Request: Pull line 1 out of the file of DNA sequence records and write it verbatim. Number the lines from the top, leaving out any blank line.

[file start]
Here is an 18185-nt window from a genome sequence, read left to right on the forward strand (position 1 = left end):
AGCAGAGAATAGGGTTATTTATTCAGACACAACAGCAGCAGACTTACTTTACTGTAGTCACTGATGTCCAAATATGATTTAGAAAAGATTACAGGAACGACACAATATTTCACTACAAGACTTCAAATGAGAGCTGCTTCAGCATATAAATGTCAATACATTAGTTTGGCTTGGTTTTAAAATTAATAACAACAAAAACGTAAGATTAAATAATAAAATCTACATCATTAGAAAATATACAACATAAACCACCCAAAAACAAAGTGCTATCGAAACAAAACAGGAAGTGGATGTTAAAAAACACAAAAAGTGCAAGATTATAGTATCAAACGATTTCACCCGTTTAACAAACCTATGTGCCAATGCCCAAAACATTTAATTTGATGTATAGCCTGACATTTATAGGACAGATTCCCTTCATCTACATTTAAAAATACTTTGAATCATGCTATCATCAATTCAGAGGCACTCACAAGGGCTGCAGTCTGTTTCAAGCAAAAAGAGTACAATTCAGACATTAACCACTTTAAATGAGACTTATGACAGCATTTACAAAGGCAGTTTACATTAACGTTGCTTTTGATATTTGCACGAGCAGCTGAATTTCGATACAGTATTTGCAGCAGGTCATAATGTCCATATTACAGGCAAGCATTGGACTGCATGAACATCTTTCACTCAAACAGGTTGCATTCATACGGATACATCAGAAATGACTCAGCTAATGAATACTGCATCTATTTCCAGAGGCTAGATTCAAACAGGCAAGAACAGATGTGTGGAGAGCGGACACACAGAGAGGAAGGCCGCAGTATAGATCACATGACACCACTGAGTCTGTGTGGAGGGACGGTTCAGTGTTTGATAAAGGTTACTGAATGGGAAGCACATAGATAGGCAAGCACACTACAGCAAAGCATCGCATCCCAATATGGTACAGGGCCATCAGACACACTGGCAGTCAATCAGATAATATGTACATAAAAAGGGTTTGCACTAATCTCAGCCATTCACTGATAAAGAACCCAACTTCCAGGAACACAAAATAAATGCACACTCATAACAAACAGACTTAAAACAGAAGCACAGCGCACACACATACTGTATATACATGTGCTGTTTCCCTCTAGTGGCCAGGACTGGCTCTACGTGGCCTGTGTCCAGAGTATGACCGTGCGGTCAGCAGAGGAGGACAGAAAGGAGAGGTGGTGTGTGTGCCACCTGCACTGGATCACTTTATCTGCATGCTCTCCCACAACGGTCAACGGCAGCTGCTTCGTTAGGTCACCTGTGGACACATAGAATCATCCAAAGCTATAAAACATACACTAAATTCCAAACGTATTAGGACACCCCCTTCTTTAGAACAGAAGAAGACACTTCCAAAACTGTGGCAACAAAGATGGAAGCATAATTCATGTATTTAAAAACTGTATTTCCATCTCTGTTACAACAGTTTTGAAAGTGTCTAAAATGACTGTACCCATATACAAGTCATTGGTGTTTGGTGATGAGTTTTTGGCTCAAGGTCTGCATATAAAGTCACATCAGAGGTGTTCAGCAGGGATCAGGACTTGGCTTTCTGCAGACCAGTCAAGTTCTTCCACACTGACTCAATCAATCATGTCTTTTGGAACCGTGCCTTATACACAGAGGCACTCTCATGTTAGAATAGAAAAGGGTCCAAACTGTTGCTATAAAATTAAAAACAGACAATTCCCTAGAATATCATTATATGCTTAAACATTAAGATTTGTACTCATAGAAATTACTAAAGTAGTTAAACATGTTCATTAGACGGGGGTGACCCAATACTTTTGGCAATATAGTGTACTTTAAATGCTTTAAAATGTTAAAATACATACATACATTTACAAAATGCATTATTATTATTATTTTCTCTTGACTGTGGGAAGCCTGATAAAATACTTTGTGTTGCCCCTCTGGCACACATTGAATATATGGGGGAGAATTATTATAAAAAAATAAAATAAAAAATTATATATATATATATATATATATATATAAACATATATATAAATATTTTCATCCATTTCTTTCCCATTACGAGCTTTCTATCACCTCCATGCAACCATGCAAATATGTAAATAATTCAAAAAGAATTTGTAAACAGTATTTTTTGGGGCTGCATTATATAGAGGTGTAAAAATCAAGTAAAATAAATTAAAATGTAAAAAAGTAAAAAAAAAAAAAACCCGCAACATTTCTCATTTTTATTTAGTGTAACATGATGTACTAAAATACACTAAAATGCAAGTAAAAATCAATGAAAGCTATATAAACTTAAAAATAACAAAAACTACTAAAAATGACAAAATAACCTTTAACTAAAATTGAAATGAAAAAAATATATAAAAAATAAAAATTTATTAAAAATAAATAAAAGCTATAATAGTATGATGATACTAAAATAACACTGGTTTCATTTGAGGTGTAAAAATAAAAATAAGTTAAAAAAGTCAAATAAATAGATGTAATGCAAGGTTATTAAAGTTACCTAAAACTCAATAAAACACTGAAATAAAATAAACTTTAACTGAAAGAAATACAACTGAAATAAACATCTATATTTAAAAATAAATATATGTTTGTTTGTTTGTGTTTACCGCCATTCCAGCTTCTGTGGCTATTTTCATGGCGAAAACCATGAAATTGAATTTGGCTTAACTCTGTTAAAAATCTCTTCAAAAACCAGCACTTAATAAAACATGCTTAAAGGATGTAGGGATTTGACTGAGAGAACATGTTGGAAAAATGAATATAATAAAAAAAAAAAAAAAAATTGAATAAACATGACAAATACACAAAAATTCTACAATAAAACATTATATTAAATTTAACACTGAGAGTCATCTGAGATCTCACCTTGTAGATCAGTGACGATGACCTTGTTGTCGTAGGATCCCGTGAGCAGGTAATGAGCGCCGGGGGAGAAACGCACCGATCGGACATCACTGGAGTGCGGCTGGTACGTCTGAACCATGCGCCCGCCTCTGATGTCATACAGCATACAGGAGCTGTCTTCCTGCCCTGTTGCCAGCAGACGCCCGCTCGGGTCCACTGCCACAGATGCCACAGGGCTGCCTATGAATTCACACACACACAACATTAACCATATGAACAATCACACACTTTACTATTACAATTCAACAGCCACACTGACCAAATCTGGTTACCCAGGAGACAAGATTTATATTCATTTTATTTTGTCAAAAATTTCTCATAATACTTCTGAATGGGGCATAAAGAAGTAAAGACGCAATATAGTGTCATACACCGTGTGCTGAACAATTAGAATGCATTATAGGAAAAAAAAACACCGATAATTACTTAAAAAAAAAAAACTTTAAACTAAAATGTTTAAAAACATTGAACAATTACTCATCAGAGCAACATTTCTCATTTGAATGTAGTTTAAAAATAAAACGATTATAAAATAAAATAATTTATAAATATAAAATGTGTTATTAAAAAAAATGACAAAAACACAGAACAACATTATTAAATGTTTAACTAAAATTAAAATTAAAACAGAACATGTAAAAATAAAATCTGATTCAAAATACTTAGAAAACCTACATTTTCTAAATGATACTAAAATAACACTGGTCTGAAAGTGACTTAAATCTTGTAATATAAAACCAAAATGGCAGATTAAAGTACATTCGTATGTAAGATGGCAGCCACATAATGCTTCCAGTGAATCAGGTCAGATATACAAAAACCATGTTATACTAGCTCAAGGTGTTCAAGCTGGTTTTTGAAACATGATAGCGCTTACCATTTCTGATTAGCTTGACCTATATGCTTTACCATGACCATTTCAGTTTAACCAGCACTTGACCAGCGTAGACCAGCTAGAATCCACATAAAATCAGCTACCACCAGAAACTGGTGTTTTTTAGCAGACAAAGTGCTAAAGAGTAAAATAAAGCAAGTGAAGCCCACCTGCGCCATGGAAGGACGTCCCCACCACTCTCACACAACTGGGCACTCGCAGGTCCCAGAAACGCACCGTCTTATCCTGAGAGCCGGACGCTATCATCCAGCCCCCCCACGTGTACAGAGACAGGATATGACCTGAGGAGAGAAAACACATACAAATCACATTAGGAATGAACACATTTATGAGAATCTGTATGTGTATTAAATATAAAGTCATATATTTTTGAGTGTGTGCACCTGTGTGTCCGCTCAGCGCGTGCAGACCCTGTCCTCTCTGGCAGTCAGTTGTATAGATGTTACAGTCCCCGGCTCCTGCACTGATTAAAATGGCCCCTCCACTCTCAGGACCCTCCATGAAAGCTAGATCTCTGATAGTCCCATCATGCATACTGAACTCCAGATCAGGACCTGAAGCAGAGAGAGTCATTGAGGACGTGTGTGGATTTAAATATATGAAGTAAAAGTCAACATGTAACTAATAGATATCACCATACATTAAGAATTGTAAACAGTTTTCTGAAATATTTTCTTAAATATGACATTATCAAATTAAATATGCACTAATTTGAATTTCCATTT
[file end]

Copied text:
Here is an 18185-nt window from a genome sequence, read left to right on the forward strand (position 1 = left end):